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As we've discussed, parties sometimes treat the deadline for "substantial completion of document production" as a soft deadline, doing a "rolling production" afterwards that can be quite voluminous. An opinion from Judge Bibas today shows the risk of not taking that deadline seriously.

In the opinion, Judge Bibas excluded over 60,000 rows of spreadsheet sales data that were produced by a defendant in an Fair Labor Standards Act class action, after the defendant waited until six months after the deadline for substantial completion of document production to produce the data.

As usual for Judge Bibas, his opinion is an interesting read and a bit different from what we typically see from other judges in Delaware. Rather than start with a more traditional "plaintiff moves to strike defendant's late-disclosed production of sales data," he did a concise summary of the issues and outcome:

Deadlines are not suggestions. Litigants must respect them. Here, a defendant failed to produce thousands of data points when requested. It now asks me to overlook its failure and extend the discovery deadlines yet again. But more time is not always the answer. Going forward, the defendant may not use these belated data.

Judge Bibas then applied the Third Circuit's oft-cited Pennypack decision to exclude the late-produced information. Judges in Delaware tend to articulate the Pennypack standard in varying ways, with between 4 and 6 factors. Judge Bibas is apparently no exception; he came up with another new five-factor articulation of the Pennypack factors:

- Would letting the sales data in now disrupt the case?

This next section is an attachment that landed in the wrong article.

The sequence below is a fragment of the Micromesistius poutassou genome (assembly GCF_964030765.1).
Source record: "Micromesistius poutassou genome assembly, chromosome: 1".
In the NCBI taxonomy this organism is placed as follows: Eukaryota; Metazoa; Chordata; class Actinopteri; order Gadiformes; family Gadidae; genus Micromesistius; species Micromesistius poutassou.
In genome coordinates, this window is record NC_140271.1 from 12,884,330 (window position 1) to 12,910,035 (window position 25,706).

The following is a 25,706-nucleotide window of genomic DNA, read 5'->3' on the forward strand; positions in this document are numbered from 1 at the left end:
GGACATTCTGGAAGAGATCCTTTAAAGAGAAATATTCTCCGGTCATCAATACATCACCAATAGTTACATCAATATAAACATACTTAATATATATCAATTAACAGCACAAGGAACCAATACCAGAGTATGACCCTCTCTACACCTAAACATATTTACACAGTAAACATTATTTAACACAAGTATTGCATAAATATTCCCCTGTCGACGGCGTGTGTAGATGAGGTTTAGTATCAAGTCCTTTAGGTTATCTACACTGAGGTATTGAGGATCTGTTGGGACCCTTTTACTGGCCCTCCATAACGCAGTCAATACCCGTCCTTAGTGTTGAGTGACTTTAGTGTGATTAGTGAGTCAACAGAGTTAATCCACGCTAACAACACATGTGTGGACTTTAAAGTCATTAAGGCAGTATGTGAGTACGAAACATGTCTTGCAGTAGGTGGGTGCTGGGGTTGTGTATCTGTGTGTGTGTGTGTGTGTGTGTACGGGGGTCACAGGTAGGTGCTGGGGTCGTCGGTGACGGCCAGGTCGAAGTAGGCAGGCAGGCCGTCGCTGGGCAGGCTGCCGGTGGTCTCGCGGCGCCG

- Did [defendant] Defenders’ delay hurt the [plaintiff] employees?
- Did Defenders act in bad faith?
- Is there a reasonable way to cure the prejudice?
- How important are the sales data to Defenders?

Interestingly, Judge Bibas' articulation of his second factor replaces "prejudice"—the language of Pennypackwith "hurt," a clearer but possibly broader term that isn't found in the original opinion. Later in the opinion, however, he uses "prejudice" interchangeably with "hurt," and the core analysis seems broadly typical of a Pennypack opinion.

Judge Bibas found the defendant's behavior here to be grossly negligent. He noted just how easy it was for the defendant to actually produce this data, once it tried to:

Though Defenders’ delay was not willful, it was grossly negligent. . . . As Defenders admits, these new data fit squarely within the employees’ discovery request. . . . But, Defenders says, it “w[as] unaware this data was in DealMaker.” . . . That is no excuse. Defenders had a duty to look long and hard for responsive data.
Tellingly, Defenders easily found these data when it wanted to. In their depositions, the employees testified that they rarely sold products to customers. To undermine them, Defenders “[went] and s[ought] this data out.” . . . Once it set its mind to it, it took just a “couple [of] hours,” to produce each spreadsheet. . . . But Defenders had to produce these data when requested, not when convenient.

The Court ultimately excluded the late evidence. Pennypack decisions that decline to exclude evidence often turn on the fact that there is time to cure before trial, including via schedule extensions. Here, because the parties had already received six revisions to the scheduling order, Judge Bibas stated that he is "'unwilling to … alter the pre-trial schedule' for a seventh time."

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